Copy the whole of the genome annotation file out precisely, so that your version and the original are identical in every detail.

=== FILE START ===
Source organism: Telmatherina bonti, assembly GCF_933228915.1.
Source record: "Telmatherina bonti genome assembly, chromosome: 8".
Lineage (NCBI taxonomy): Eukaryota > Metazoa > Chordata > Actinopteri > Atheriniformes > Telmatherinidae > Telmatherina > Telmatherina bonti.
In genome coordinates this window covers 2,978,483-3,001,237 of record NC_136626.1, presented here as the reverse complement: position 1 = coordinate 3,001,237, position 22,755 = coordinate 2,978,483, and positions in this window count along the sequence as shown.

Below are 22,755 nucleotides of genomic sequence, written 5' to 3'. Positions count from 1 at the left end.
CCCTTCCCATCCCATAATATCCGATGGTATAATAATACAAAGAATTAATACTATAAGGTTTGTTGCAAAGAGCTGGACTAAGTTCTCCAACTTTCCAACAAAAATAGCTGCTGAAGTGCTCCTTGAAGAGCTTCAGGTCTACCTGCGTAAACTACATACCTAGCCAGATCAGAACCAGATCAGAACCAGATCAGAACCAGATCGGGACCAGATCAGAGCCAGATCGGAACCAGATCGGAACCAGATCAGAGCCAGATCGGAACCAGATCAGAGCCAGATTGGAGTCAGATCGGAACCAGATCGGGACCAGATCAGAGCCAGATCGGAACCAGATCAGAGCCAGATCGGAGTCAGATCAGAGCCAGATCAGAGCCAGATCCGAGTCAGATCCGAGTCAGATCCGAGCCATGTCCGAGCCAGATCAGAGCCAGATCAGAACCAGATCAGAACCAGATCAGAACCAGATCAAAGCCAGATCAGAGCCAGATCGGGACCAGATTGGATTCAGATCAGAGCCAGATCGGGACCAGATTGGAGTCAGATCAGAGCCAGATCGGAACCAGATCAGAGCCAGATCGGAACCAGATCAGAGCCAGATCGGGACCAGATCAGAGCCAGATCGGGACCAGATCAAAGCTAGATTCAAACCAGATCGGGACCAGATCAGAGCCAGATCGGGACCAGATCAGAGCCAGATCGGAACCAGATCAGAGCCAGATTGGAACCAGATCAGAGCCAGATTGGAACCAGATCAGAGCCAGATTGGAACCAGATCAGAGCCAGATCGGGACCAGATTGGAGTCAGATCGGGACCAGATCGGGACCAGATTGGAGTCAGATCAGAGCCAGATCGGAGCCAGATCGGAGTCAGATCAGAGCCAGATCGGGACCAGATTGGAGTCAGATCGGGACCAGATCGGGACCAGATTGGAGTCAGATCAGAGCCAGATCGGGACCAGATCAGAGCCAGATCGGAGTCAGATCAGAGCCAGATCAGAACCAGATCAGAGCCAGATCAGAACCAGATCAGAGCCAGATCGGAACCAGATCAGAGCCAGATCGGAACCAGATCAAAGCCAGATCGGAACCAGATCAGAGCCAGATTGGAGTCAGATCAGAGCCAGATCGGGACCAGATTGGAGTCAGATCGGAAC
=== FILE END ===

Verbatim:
Source organism: Telmatherina bonti, assembly GCF_933228915.1.
Source record: "Telmatherina bonti genome assembly, chromosome: 8".
Lineage (NCBI taxonomy): Eukaryota > Metazoa > Chordata > Actinopteri > Atheriniformes > Telmatherinidae > Telmatherina > Telmatherina bonti.
In genome coordinates this window covers 2,978,483-3,001,237 of record NC_136626.1, presented here as the reverse complement: position 1 = coordinate 3,001,237, position 22,755 = coordinate 2,978,483, and positions in this window count along the sequence as shown.

Below are 22,755 nucleotides of genomic sequence, written 5' to 3'. Positions count from 1 at the left end.
CCCTTCCCATCCCATAATATCCGATGGTATAATAATACAAAGAATTAATACTATAAGGTTTGTTGCAAAGAGCTGGACTAAGTTCTCCAACTTTCCAACAAAAATAGCTGCTGAAGTGCTCCTTGAAGAGCTTCAGGTCTACCTGCGTAAACTACATACCTAGCCAGATCAGAACCAGATCAGAACCAGATCAGAACCAGATCGGGACCAGATCAGAGCCAGATCGGAACCAGATCGGAACCAGATCAGAGCCAGATCGGAACCAGATCAGAGCCAGATTGGAGTCAGATCGGAACCAGATCGGGACCAGATCAGAGCCAGATCGGAACCAGATCAGAGCCAGATCGGAGTCAGATCAGAGCCAGATCAGAGCCAGATCCGAGTCAGATCCGAGTCAGATCCGAGCCATGTCCGAGCCAGATCAGAGCCAGATCAGAACCAGATCAGAACCAGATCAGAACCAGATCAAAGCCAGATCAGAGCCAGATCGGGACCAGATTGGATTCAGATCAGAGCCAGATCGGGACCAGATTGGAGTCAGATCAGAGCCAGATCGGAACCAGATCAGAGCCAGATCGGAACCAGATCAGAGCCAGATCGGGACCAGATCAGAGCCAGATCGGGACCAGATCAAAGCTAGATTCAAACCAGATCGGGACCAGATCAGAGCCAGATCGGGACCAGATCAGAGCCAGATCGGAACCAGATCAGAGCCAGATTGGAACCAGATCAGAGCCAGATTGGAACCAGATCAGAGCCAGATTGGAACCAGATCAGAGCCAGATCGGGACCAGATTGGAGTCAGATCGGGACCAGATCGGGACCAGATTGGAGTCAGATCAGAGCCAGATCGGAGCCAGATCGGAGTCAGATCAGAGCCAGATCGGGACCAGATTGGAGTCAGATCGGGACCAGATCGGGACCAGATTGGAGTCAGATCAGAGCCAGATCGGGACCAGATCAGAGCCAGATCGGAGTCAGATCAGAGCCAGATCAGAACCAGATCAGAGCCAGATCAGAACCAGATCAGAGCCAGATCGGAACCAGATCAGAGCCAGATCGGAACCAGATCAAAGCCAGATCGGAACCAGATCAGAGCCAGATTGGAGTCAGATCAGAGCCAGATCGGGACCAGATTGGAGTCAGATCGGAAC